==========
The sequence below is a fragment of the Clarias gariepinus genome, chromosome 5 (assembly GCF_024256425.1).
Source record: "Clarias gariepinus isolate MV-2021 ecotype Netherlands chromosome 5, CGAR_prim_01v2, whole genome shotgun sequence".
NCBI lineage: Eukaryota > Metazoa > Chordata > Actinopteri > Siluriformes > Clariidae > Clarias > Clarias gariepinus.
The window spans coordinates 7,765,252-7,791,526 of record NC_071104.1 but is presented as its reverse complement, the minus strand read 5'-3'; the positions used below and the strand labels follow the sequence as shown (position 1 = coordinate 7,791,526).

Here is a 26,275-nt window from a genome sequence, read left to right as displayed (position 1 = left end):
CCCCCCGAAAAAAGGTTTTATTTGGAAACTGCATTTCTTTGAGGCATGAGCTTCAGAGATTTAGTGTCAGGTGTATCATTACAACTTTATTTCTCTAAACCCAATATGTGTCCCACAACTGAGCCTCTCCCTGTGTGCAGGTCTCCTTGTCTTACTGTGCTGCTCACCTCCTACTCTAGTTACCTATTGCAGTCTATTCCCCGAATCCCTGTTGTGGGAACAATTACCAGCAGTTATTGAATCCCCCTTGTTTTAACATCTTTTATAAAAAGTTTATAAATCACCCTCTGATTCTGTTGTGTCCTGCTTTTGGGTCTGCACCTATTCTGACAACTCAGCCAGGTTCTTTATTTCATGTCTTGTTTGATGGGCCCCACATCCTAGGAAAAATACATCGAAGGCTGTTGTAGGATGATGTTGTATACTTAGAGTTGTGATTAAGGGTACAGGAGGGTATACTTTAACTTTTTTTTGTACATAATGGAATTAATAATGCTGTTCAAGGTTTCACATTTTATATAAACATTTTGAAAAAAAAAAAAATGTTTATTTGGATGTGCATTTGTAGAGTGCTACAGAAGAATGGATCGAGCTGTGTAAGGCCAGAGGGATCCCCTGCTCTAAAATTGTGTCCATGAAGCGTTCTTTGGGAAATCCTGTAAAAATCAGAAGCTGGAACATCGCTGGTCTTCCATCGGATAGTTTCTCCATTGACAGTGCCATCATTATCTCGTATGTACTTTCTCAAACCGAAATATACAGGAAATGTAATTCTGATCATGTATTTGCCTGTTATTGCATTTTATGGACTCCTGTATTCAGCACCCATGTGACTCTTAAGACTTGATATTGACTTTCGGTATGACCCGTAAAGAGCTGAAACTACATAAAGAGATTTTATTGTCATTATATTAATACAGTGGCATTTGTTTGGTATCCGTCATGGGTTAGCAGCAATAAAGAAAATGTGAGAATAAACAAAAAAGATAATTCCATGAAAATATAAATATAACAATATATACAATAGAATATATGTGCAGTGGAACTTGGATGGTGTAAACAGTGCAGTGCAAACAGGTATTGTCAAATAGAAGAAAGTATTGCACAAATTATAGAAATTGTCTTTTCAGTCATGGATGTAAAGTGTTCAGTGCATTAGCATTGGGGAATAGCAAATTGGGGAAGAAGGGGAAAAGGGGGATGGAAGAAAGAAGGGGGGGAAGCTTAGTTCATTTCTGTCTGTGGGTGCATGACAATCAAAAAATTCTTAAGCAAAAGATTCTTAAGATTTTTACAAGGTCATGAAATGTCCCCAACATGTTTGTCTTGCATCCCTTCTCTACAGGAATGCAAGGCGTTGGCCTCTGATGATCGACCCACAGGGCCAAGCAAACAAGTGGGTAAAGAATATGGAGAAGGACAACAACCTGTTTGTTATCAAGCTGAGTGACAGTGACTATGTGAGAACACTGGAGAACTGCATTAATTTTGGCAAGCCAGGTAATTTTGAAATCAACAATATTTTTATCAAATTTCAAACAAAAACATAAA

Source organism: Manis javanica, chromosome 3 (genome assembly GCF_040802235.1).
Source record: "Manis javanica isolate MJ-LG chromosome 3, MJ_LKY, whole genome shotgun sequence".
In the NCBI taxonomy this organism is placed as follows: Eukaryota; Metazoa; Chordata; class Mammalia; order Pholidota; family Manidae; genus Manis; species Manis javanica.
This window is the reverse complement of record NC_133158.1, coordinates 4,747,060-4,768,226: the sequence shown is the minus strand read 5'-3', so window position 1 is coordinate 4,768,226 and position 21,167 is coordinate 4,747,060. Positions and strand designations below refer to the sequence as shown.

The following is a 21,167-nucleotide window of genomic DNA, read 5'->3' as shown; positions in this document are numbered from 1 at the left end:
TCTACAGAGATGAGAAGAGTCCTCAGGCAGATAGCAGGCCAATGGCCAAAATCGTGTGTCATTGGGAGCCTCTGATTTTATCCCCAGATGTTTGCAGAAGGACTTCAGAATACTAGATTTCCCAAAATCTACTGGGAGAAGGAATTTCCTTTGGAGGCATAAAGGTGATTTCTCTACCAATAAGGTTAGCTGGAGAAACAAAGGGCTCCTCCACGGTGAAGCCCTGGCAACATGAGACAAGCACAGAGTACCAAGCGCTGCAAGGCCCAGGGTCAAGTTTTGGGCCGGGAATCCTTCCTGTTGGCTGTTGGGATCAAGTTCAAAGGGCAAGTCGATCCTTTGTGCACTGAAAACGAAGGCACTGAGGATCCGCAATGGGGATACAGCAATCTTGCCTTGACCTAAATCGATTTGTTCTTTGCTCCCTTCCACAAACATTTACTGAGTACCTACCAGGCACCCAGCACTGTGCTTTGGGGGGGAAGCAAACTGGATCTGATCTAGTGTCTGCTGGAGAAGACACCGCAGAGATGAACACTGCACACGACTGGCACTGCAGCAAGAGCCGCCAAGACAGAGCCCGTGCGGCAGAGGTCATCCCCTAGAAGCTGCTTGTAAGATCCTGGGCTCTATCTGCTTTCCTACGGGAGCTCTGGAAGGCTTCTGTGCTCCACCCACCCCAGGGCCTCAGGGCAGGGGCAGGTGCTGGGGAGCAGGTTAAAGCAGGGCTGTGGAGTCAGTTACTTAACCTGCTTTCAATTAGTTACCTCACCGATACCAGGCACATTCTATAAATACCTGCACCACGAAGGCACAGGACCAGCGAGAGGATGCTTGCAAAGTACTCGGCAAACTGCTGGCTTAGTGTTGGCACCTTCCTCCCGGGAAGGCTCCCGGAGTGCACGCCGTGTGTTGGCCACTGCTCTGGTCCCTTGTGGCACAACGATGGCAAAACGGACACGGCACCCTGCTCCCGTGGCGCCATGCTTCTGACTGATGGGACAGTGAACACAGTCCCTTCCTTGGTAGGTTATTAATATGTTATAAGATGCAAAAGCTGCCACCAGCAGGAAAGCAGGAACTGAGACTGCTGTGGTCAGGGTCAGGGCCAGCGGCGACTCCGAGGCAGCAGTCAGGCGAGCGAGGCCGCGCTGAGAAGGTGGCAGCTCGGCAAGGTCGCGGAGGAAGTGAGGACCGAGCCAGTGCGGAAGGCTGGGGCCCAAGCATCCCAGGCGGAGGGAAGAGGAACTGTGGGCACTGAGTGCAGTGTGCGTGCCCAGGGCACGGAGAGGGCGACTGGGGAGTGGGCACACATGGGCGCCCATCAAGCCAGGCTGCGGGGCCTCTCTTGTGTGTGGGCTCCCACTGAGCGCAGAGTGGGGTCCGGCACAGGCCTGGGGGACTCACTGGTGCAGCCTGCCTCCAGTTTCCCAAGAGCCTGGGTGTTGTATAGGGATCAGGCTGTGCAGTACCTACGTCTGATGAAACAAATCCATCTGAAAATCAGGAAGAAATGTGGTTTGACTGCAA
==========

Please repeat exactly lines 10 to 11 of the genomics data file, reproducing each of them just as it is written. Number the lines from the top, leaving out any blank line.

This window is the reverse complement of record NC_133158.1, coordinates 4,747,060-4,768,226: the sequence shown is the minus strand read 5'-3', so window position 1 is coordinate 4,768,226 and position 21,167 is coordinate 4,747,060. Positions and strand designations below refer to the sequence as shown.

The following is a 21,167-nucleotide window of genomic DNA, read 5'->3' as shown; positions in this document are numbered from 1 at the left end: